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Politics Year-In-Review: Protests Sparked Bold Promises From City Leaders. Will They Deliver?

A protestor sits at Grand Park across the street from City Hall on June 6. (Chava Sanchez/LAist)
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As 2020 mercifully approaches its end, let's take a moment to process this year's avalanche of Los Angeles political news:


It feels like decades ago, but before the pandemic shut down in-person gatherings, California held its presidential primary election earlier in the calendar than in recent years, drawing a pack of Democratic candidates to duke it out in the state. In Los Angeles County, voting was complicated by a brand-new format: consolidated vote centers instead of neighborhood polling places; newly certified ballot marking machines; and, for the first time, an electronic check-in system connected to a statewide database.

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On March 3, a combination of an insufficient number of vote centers in high-demand areas, printer jams and delays with check-in tablets created long lines and headaches -- with the worst problems concentrated downtown and on college campuses. Elected leaders vowed to fix the debacle, but along came the coronavirus, upending everyday life and pushing Gov. Gavin Newsom and the legislature to order counties to mail ballots to every registered voter for the November election.


Meanwhile, a long-simmering corruption scandal at City Hall erupted: the U.S. Attorney's Office filed charges against nearly a dozen political operatives and entities connected to City Councilman José Huizar, alleging he was at the center of a criminal organization and used his position on a powerful planning committee to extract cash bribes, gifts and campaign donations from real estate developers. Five men have pleaded guilty so far, including former City Councilman Mitch Englander. Huizar pleaded not guilty and his trial is scheduled for June 2021.


Throughout 2020, politics in Los Angeles was caught in the crosscurrent of two major forces: social justice protests and calls to re-imagine public safety, led by Black Lives Matter-LA and other groups in the wake of the Minneapolis police killing of George Floyd; and the devastation COVID-19 has wrought on the city's budget. The movement to "Defund the Police" and reallocate resources to alternatives such as conflict mediation, mental health care and housing took on a greater urgency as the coronavirus drained tax revenue and forced cuts to city services.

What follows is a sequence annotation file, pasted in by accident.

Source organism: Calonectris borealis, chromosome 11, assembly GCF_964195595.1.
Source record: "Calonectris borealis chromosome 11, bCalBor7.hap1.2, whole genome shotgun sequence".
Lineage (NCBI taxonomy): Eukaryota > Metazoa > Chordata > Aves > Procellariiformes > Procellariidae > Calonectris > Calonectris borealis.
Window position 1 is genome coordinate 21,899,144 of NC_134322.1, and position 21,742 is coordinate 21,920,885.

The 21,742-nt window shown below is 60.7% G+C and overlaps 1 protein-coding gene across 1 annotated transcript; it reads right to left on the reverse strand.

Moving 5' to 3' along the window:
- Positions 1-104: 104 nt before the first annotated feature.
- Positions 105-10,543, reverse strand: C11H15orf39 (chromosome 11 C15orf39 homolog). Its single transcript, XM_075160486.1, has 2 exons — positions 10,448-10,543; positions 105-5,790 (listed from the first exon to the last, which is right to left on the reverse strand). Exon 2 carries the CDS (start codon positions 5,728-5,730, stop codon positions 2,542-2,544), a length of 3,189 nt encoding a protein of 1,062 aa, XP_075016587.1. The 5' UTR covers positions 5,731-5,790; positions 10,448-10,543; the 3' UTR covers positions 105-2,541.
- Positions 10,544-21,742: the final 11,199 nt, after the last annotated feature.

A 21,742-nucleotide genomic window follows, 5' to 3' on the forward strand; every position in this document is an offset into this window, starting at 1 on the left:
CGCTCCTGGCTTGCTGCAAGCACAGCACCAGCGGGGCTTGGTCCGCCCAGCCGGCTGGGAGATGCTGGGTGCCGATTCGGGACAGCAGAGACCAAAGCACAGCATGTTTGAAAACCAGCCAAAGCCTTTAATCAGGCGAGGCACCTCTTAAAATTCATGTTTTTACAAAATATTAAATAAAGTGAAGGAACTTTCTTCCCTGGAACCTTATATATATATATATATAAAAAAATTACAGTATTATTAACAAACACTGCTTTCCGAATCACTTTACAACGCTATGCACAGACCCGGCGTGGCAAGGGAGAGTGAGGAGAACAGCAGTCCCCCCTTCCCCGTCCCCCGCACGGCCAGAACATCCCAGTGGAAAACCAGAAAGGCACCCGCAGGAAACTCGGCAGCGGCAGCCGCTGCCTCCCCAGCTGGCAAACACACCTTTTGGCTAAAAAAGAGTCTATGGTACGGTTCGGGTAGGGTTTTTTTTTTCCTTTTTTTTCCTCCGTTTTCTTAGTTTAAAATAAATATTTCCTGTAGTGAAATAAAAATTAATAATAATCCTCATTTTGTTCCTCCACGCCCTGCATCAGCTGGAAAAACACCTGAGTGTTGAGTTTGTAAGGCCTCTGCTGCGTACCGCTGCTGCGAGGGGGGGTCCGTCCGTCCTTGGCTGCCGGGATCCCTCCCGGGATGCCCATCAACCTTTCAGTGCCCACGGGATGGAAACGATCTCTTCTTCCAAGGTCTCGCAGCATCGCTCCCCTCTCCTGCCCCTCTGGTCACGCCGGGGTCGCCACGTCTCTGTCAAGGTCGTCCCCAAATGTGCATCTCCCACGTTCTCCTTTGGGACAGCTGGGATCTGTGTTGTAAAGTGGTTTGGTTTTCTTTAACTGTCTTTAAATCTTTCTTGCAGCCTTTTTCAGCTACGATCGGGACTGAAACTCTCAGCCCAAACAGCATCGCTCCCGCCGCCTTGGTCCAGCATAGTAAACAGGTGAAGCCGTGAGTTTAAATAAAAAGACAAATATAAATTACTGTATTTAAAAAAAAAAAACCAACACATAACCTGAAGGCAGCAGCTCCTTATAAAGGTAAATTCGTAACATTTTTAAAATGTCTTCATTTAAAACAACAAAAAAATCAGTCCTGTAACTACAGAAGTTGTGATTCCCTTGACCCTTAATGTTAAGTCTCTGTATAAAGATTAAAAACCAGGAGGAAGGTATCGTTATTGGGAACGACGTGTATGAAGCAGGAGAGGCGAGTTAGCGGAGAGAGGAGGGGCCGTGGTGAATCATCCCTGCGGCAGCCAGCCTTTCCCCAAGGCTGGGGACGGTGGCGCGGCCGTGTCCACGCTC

As protesters filled the streets, L.A.'s city council acknowledged advocates of "the People's Budget" and voted to strip $150 million of LAPD funding, a small but symbolic gesture, according to organizers. Now, the future of that money is in question: $50 million went to help bridge the growing budget gap, including staving off city worker furloughs, but Mayor Garcetti rejected the council's plans for most of the balance, asking them to invest more in innovations such as a pilot program to send mental health workers instead of police to answer non-violent 911 calls, and less in the basics of city services, including sidewalk repairs.


Oh yeah -- there was also an election in November, which inspired the most California voters to cast a ballot since the 1950s. In Los Angeles County, turnout rose to roughly 76%, just shy of the historic enthusiasm for the 2008 election of Barack Obama.

The result? Progressives with bold "change" agendas won big in Los Angeles: George Gascón defeated incumbent Jackie Lacey to become District Attorney; the five-member L.A. County Board of Supervisors became fully represented by women with the election of Holly Mitchell; county voters adopted a charter amendment to shift resources away from law enforcement toward social services; and Nithya Raman became the first challenger since 2003 to defeat an incumbent City Councilmember.

The wave of liberal victories in L.A. contravened a mixed bag at the statewide level, where wins for some corporate-friendly ballot measure campaigns and Republican congressional candidates indicated the state wasn't ready to fully adopt the progressive wish-list, such as allowing affirmative action at public institutions.

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Looking ahead, there are major questions about how Los Angeles will resolve its fiscal crisis -- the worst since the Great Depression -- without laying off hundreds of workers. At the same time, leaders have committed to substantive changes in how law enforcement interacts with the community, including finding ways to get police out of traffic enforcement and situations that call for supportive services, such as homelessness outreach. Will cash-strapped leaders make good on those promises? A newly expanded progressive wing on the City Council could inject new energy and ideas into that endeavor.

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